Columbus City Hall served as the gathering place Aug. 13 for hundreds of local residents who wanted to condemn the bigotry and racism displayed in Charlottesville, Virginia, by white nationalists.
The local response followed a weekend in which white nationalists marched through that Virginia community spewing racial epithets and brandishing torches. One woman died and others were injured when one man associated with the rally plowed his car into a crowd of counterprotesters.
Those who took part in the Columbus rally demonstrated that they are standing united with Charlottesville in opposition to hate groups and reinforced that hate and violence have no place in Columbus.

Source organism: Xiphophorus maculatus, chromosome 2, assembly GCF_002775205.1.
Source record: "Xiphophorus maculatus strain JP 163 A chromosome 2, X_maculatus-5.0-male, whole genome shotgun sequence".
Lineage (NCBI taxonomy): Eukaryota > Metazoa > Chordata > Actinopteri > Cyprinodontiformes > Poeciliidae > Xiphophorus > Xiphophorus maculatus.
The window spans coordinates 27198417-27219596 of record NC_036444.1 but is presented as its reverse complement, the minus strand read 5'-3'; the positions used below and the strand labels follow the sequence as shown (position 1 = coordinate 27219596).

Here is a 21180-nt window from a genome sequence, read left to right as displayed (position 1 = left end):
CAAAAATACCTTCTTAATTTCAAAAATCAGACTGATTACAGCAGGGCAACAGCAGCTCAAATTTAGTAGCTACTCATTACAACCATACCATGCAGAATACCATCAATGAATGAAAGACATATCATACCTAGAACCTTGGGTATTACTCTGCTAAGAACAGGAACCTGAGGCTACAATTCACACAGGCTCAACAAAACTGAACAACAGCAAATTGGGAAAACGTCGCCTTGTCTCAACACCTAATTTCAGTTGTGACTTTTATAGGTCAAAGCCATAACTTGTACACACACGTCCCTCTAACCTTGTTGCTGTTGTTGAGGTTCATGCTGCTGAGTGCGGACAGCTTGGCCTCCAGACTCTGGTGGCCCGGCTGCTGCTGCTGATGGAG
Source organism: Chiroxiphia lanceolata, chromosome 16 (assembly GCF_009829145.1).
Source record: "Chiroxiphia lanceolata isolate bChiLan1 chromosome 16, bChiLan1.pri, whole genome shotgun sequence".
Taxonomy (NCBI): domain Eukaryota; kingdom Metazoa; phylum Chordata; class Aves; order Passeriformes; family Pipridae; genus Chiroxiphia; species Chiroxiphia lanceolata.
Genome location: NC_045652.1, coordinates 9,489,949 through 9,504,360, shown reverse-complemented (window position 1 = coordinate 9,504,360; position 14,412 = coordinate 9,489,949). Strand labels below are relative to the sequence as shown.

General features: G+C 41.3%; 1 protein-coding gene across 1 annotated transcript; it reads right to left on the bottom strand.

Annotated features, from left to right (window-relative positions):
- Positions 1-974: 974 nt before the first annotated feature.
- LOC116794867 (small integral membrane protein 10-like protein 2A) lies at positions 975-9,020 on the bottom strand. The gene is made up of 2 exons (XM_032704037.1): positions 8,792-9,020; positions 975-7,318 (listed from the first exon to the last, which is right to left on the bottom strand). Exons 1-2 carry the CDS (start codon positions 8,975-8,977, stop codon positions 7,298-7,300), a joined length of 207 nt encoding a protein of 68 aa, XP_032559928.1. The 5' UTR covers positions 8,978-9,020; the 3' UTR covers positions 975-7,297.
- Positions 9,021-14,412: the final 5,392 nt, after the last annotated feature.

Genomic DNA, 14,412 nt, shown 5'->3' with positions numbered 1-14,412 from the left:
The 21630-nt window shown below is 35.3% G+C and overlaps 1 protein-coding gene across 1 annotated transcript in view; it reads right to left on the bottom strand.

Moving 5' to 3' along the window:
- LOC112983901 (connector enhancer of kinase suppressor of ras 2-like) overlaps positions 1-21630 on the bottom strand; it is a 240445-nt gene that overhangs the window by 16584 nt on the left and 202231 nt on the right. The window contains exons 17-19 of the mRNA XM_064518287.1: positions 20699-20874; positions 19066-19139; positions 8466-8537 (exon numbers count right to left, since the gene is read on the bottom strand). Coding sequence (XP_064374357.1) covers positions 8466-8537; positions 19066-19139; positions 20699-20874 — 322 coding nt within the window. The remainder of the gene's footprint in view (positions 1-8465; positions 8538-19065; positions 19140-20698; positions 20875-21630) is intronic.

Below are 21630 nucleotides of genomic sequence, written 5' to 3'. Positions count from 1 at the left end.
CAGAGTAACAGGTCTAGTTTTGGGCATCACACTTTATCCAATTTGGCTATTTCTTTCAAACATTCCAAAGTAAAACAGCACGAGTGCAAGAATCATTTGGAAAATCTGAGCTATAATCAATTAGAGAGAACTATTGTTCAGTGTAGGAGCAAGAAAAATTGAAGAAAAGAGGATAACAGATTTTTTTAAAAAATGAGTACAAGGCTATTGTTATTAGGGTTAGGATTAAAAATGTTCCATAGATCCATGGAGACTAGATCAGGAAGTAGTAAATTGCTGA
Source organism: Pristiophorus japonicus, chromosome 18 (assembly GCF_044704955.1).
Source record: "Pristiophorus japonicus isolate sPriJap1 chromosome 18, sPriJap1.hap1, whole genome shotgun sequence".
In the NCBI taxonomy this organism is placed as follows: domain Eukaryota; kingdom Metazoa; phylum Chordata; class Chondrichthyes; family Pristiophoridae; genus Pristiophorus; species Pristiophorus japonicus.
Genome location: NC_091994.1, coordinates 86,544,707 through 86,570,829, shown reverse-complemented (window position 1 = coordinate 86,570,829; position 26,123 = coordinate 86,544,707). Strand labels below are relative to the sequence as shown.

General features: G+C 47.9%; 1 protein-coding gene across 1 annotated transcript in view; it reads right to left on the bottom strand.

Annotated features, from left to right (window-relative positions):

The city has worked hard to let it be known that it is a welcoming and inclusive city. The long existence of a Human Rights Commission is one example. Columbus also has consistently stood up and expressed its values about what is and is not acceptable in the community. Rallies in the past few years have focused on unity, love and respect among different races, religions and nationalities, and taken stances against domestic violence, racism and discrimination.
Those who organized and attended the Aug. 13 rally at City Hall should be proud of their efforts because they sent a message that was clear: hatred, racism and violence are unwelcome in this community.
The hope is that the message resonates with others and encourages more people to take such a stand.